|Thermaltake Level 10M Gaming Mouse|
|Reviews - Featured Reviews: Input Devices|
|Written by David Ramsey|
|Sunday, 09 December 2012|
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Closer Look: Level 10M Gaming Mouse
The Level 10M Gaming Mouse box assures us that the product was "Designed in Germany" and "Delivering the best user experience with aesthetics, functionality, and innovation".
The accessories include three post cards (presumably to inform your friends about your cool new mouse), a small hex wrench for adjusting the mouse, a warranty booklet (two years), a driver CD, and a drawstring pouch for carrying the mouse.
The Level 10M mouse itself sports a thick aluminum base with an integrated cable strain relief, a rubberized top surface, and a nylon mesh sleeved cord whose USB connector has a cap with holder. The mouse is available in black, camo green, red, and white; our sample was black.
You can adjust the height of the rear of the mouse by using the included hex wrench to turn the screw on the top of the mouse. The screw on the side of the mouse adjusts the sideways tilt of the mouse up to five degrees in either direction. In case you were wondering, this is what Thermaltake means when they say the mouse has "3D Steering". Since the open body of the mouse reveals wires normally hidden, Thermaltake has sheathed them in glistening red as you can see in this image.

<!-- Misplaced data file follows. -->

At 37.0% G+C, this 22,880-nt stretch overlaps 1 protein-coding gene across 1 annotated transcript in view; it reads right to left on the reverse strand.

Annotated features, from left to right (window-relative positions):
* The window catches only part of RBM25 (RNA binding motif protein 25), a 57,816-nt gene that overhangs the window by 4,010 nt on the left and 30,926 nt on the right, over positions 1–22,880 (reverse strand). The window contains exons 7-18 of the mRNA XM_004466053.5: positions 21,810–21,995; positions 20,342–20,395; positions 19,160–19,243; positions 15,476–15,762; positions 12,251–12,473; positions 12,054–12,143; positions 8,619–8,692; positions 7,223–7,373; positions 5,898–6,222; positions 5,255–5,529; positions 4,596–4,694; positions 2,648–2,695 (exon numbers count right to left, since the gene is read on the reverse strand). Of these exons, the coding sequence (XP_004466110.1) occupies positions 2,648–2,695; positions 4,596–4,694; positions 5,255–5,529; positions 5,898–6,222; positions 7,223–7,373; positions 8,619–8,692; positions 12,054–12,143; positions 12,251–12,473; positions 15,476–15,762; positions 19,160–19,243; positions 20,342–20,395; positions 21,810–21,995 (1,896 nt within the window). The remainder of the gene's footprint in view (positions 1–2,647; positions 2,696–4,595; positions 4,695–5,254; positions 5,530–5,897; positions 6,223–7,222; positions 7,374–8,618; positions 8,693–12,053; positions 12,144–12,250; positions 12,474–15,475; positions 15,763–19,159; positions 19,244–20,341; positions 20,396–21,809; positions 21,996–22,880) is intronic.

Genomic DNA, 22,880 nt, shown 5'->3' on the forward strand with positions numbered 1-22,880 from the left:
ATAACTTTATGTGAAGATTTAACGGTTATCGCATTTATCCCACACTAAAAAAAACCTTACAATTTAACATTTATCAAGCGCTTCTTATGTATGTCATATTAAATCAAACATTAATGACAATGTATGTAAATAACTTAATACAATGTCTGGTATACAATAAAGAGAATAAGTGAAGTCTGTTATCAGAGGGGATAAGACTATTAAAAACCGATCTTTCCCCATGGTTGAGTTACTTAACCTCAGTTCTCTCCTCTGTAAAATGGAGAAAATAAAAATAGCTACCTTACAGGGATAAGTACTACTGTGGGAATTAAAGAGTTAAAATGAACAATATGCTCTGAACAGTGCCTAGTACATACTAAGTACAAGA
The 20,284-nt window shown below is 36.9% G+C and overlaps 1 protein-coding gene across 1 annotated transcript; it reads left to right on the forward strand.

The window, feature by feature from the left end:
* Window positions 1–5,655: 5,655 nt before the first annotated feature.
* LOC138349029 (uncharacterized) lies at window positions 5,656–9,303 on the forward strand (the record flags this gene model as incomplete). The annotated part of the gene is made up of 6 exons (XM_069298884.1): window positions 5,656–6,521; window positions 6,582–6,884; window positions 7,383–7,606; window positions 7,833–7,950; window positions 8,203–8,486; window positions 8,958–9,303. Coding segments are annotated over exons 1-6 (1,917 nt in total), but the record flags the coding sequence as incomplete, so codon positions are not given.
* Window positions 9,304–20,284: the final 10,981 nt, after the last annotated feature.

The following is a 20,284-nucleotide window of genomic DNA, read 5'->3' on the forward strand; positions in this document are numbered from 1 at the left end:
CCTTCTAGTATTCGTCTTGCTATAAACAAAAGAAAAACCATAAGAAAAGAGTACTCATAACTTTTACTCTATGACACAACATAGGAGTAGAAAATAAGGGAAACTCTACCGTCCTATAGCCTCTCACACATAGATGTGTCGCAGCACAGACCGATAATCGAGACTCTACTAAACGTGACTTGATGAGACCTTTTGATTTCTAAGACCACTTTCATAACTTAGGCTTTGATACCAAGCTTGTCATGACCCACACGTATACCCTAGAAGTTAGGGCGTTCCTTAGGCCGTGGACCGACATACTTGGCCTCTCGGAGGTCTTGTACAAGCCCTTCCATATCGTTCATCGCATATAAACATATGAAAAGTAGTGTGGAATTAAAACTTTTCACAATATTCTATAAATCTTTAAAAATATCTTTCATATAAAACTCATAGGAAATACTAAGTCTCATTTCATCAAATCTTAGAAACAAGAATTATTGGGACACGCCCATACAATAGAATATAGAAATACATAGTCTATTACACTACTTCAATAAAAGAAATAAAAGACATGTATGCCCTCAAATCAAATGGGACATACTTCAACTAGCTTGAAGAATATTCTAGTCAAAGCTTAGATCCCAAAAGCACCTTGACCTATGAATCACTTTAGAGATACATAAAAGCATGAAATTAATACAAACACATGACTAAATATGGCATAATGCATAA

Since the Thermaltake Level 10M Gaming Mouse is "designed to be seen", you can control the LED lighting of three different areas: the scroll wheel, a rectangular outline on the left button, and a dragon logo under the ventilation holes on the left side of the mouse. Each of these areas may be set to one of seven different shades, or turned off entirely. A four-bar indicator on the right mouse button shows the current resolution, with one light for minimum resolution and all four lights for maximum resolution (you can set the resolution of each step using the included utility software). Thermaltake claims the holes on the left side of the mouse provide "ventilation", but since there's nothing pushing air through the holes, they're mainly cosmetic.
The left side of the mouse has three buttons, labeled "A", "B", and "Lightning bolt". The default functions for the black buttons are "browser forward" (A) and "browser backward" (B). The silver button with the lightning bolt emblem is actually both a button and a four-way rocker switch. Rocking the button backwards and forwards increases and decreases the mouse resolution, respectively; while rocking it up and down invokes a macro function. Pressing the button inwards cycles among the five macro profiles the mouse can hold. Changing the resolution or profile invokes a brief on-screen display of the new selection, i.e. "800DPI" or "P2" for "Profile 2".
The right side of the mouse has two more buttons, which are labeled "C" and "D". These buttons have no default function.
The bottom of the mouse shows the centrally-located laser sensor-- a position I prefer to the forward mounting many new mice seem to have-- and the serial number.
Let's take a look at Thermaltake's supporting software in the next section.